Lewis Carroll underscored the need for an international date line with this conundrum, which he presented among the mathematical puzzle stories he wrote for the Monthly Packet in the 1880s:

The day changes only at midnight. Suppose it’s midnight in Chelsea; Wednesday has concluded and Thursday is about to begin. It’s still Wednesday in Ireland and America, and it’s already Thursday in Germany and Russia.

That’s fine. But continue in both directions. If it’s Wednesday in America, is it Wednesday in Hawaii? If it’s Thursday in Russia, is it Thursday in Japan? Mustn’t the two days “meet” on the farther side of the globe?

“It isn’t midnight anywhere else; so it can’t be changing from one day to another anywhere else. And yet, if Ireland and America and so on call it Wednesday, and Germany and Russia and so on call it Thursday, there must be some place, not Chelsea, that has different days on the two sides of it. And the worst of it is, the people there get their days in the wrong order: they’ve got Wednesday east of them, and Thursday west — just as if their day had changed from Thursday to Wednesday!”

Carroll normally presented the solution to each problem in the following month’s number. In this case he postponed the solution, “partly because I am myself so entirely puzzled by it,” and then discontinued the column without resolving the problem.

Further curiosities regarding the International Date Line:

Paul Sloane and Des MacHale have written a whole series of books of lateral thinking puzzles. This week’s puzzle on Salvador Dalí’s brother comes from their Ingenious Lateral Thinking Puzzles (1998).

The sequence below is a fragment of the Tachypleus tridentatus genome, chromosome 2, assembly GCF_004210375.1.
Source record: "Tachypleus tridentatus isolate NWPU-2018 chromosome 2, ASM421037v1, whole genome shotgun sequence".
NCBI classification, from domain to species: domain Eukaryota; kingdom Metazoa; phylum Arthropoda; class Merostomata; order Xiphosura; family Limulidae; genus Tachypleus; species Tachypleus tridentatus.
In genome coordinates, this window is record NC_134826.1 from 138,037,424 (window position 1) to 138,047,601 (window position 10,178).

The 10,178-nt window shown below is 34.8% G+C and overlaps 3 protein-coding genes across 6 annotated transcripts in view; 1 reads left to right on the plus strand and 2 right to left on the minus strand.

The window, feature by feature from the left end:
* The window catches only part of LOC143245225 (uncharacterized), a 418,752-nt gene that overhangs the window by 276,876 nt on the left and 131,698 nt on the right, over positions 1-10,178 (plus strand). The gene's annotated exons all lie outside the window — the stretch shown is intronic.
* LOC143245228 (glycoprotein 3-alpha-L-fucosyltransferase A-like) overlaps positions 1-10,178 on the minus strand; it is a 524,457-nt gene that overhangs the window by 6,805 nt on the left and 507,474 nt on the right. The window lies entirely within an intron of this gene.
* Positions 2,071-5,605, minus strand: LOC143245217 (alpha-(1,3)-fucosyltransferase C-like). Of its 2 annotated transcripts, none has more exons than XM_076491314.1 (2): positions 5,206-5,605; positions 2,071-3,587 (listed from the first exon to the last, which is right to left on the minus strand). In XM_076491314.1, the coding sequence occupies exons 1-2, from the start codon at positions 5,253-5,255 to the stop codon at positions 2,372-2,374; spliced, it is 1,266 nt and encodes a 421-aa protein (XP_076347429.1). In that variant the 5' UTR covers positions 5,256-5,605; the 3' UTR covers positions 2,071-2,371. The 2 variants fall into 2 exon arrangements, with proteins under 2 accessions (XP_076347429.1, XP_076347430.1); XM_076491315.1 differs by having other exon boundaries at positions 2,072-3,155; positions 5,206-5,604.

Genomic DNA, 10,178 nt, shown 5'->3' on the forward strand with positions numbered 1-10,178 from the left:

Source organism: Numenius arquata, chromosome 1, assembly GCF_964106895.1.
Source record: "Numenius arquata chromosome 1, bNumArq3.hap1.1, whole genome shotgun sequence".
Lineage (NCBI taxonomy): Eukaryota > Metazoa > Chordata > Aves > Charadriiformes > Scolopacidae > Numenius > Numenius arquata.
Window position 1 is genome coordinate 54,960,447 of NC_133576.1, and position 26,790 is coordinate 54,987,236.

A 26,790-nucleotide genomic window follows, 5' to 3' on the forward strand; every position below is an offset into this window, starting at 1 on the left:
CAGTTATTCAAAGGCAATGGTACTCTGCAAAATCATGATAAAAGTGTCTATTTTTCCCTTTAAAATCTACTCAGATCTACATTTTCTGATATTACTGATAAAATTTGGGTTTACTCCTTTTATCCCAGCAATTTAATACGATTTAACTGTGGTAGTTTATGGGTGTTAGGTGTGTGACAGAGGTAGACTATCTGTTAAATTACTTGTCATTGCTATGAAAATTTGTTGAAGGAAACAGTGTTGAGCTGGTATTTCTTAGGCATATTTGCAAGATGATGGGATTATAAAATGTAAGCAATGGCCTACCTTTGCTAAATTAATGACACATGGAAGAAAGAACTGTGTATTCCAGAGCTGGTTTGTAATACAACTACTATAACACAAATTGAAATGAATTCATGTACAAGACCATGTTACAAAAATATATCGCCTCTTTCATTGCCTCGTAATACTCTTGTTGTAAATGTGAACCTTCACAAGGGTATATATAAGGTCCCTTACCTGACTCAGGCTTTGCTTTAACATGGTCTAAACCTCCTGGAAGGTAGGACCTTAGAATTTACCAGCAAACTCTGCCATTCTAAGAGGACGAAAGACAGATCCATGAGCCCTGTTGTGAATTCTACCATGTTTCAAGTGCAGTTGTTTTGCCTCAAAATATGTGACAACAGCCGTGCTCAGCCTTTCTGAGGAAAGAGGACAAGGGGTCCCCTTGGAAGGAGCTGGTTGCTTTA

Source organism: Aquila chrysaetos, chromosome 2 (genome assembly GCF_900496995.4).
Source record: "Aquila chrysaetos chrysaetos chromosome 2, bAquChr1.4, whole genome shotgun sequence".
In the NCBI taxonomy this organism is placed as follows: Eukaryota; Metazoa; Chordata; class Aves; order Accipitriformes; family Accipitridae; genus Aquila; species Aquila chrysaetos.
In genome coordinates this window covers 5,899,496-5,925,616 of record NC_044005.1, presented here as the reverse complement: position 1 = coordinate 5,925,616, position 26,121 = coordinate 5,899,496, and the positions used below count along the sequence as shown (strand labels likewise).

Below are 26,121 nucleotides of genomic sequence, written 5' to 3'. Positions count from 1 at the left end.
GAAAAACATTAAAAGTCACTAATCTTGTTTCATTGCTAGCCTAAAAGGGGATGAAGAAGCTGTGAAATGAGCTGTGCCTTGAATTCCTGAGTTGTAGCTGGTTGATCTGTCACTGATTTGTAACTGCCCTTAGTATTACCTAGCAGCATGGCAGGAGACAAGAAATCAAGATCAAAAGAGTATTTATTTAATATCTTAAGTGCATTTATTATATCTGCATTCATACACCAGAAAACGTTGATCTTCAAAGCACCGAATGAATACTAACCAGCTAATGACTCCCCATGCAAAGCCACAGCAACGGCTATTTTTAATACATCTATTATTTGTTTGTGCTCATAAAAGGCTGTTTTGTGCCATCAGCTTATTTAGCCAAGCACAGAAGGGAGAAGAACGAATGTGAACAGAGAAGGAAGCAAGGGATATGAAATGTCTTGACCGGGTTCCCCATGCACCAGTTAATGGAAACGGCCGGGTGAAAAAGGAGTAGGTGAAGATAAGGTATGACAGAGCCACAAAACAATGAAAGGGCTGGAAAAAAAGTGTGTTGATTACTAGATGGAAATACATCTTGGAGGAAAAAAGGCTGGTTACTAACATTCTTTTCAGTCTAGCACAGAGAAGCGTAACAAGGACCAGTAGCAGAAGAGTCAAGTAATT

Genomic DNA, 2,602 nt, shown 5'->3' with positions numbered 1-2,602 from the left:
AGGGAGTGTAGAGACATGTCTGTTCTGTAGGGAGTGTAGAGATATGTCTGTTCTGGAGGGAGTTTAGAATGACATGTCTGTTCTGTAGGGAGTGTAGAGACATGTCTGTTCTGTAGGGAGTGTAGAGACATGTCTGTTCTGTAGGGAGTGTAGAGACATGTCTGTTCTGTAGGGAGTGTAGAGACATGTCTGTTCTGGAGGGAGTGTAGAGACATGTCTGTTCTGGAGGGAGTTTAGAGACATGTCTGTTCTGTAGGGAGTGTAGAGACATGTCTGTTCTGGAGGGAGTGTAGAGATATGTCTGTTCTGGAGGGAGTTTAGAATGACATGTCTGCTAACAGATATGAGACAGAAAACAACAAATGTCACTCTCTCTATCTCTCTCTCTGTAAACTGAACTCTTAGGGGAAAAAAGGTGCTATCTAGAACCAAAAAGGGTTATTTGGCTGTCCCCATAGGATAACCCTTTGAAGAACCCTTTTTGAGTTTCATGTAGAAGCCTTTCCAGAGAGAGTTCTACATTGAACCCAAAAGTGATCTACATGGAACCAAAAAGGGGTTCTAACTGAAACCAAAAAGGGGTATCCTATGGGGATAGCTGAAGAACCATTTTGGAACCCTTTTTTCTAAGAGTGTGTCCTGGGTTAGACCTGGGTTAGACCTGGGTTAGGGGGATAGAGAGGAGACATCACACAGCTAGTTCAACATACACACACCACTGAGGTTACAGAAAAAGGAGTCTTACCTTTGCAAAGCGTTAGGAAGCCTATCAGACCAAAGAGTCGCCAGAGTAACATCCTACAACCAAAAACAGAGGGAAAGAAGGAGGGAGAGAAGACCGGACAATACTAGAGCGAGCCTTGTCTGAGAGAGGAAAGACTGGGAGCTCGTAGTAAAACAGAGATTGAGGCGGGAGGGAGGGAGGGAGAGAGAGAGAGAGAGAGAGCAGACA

You can listen using the player above, download this episode directly, or subscribe on iTunes or via the RSS feed at http://feedpress.me/futilitycloset. The show notes are on the blog. Many thanks to Doug Ross for the music in this episode.

If you have any questions or comments you can reach us at podcast@futilitycloset.com. Thanks for listening!

Art Appreciation

thurber drawing

When James Thurber tried to improve his drawings, E.B. White told him, “Don’t do that. If you ever got good you’d be mediocre.”

Milestones

https://commons.wikimedia.org/wiki/File:Julius_LeBlanc_Stewart_-_Les_Dames_Goldsmith_au_blois_de_Boulogne_en_1897_sur_une_voiturette.jpg

A conundrum by French puzzle maven Pierre Berloquin:

Caroline leaves town driving at a constant speed. After some time she passes a milestone displaying a two-digit number. An hour later she passes a milestone displaying the same two digits but in reverse order. In another hour she passes a third milestone with the same two digits (in some order) separated by a zero.

What is the speed of Caroline’s car?

Click for Answer